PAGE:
This year, unlike the past 25, is DEFINITELY the year of the Linux desktop. Definitely.
I've managed to avoid those disappointments over the years by sticking with Windowmaker. Makes it easier to not care about KDE/Gnome usability issues because I'm in a window manager so obtuse it's almost openly-hostile.
(No, the sarcasm wasn't lost on me
But seriously, Windows 10 isn't going anywhere and I think the idea that Windows 10 S is anything more at this point than an attempt to compete with Chromebooks is rather overblown. It could certainly be the future course of Windows, i.e., to be more like iOS and Android in terms of a closed to semi-closed ecosystem, but that's unlikely given a lot of factors, including of course full Windows 10 is just a simple upgrade away on Windows 10 S machines.
What we're seeing in the Windows 10 world is a rather polarizing division between how Windows is approached in Enterprise environments vs. how it's approached in consumer ones. TL;DR, expect editions below Pro to continue being treated more and more like appliances by Microsoft; Pro on up will let you regain some of that control, but really only in Active Directory environments.
As for the upgrade path from Windows 10 S to 'regular' Windows 10... I can see that being offered as an option, at least on some ARM and most x86/x64 platforms. Of course, I can also see where that may be something that is either allowed or disallowed by a hardware lock or fuse, so may be a per-manufacturer, per-device possibility.
Returning to the Ataribox for a moment: I really don't care what it runs, and I'm going to hazard a guess that the vast majority of potential purchasers don't either. But (and this one we've learned from history many, many times) without a comprehensive set of launch titles on hand and committed developers actively expanding that library, it's going to have one giant hurdle to overcome before it even gets to market. It's not clear if even that basic consideration is taken care of.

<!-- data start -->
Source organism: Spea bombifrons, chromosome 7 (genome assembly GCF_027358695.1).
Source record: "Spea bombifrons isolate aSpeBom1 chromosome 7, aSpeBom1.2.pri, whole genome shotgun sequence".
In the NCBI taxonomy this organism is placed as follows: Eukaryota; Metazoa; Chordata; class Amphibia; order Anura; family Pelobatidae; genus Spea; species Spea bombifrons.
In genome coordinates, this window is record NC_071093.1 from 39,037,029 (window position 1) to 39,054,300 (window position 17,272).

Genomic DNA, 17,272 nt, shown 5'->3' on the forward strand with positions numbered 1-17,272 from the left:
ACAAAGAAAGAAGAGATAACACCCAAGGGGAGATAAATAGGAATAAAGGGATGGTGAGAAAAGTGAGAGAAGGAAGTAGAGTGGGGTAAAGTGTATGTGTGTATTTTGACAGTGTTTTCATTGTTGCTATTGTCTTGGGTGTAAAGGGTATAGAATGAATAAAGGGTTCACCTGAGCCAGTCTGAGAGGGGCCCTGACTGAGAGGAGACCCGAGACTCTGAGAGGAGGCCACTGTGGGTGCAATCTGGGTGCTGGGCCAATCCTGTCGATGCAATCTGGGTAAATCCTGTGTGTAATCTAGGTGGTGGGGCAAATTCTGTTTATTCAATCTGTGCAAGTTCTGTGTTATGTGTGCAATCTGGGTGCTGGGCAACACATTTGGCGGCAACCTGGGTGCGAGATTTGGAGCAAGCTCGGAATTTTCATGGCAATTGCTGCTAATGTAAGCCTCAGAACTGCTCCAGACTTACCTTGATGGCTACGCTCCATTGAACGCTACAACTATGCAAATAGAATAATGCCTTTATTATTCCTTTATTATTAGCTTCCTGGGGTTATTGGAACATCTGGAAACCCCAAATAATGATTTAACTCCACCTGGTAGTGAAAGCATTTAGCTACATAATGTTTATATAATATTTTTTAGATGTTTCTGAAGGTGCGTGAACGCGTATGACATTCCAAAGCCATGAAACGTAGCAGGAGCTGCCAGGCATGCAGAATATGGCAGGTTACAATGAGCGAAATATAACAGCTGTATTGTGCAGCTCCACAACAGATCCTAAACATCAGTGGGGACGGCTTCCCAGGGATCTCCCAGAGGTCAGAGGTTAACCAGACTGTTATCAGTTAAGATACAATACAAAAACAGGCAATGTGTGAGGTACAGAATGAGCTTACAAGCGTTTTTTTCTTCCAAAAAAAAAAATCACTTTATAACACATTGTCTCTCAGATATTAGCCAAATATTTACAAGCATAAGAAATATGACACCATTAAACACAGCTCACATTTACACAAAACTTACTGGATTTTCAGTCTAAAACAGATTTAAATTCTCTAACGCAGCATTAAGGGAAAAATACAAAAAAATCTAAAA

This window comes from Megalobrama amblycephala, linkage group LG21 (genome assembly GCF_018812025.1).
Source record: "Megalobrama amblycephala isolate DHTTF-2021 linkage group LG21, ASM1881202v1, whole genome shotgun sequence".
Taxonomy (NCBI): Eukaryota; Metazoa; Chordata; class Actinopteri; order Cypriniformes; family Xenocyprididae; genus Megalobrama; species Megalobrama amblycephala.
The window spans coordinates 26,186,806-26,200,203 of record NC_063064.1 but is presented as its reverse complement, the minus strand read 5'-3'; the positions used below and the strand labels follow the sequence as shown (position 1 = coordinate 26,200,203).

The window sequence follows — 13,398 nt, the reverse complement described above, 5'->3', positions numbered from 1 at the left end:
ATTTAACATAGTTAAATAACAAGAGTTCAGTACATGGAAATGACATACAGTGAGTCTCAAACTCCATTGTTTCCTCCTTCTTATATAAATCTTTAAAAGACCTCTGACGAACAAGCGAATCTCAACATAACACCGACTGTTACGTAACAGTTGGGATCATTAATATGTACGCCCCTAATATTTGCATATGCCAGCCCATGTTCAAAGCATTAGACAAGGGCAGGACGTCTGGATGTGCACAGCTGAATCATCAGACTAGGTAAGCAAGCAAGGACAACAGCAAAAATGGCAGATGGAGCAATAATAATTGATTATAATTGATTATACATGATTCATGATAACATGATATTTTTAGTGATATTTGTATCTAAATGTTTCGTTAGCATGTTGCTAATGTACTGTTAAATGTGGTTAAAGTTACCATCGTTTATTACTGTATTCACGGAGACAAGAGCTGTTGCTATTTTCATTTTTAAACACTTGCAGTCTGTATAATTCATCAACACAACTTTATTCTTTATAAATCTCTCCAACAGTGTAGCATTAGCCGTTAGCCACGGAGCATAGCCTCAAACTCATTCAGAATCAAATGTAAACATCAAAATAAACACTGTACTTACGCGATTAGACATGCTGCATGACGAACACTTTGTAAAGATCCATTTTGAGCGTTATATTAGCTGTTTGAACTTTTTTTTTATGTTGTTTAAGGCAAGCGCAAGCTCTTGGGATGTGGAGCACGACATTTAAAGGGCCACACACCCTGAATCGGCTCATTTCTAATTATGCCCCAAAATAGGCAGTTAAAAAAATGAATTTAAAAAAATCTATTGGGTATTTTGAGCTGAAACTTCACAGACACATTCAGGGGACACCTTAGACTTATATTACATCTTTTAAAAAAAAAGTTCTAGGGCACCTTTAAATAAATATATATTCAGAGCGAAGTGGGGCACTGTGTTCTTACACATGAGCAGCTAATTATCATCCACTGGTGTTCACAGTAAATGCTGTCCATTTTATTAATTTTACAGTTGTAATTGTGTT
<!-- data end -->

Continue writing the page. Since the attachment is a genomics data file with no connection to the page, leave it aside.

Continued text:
There also needs to be a compelling reason to buy it - unless it offers something the others don't, I'm going to vote with my wallet and buy something else. Streaming video apps and Twitter-on-your-TV aren't compelling when nearly every $49 Blu-Ray player does that. But an x64 box with an Atari logo on it isn't compelling either when it's just repeating that sort of functionality.
That's not to mention the capital and operating might that's going to be needed to make any sort of suitable run at Microsoft, Nintendo, or Sony. I'm not talking about market domination: I'm talking about just being *noticed* in the marketplace enough to even build momentum. It doesn't sound like those considerations are in place, but I will admit that I am in no way privy to any information that supports or denies that assertion.
We'll see what it is when we see it, and hopefully it's not a repeat of the Tramiel / JTS era.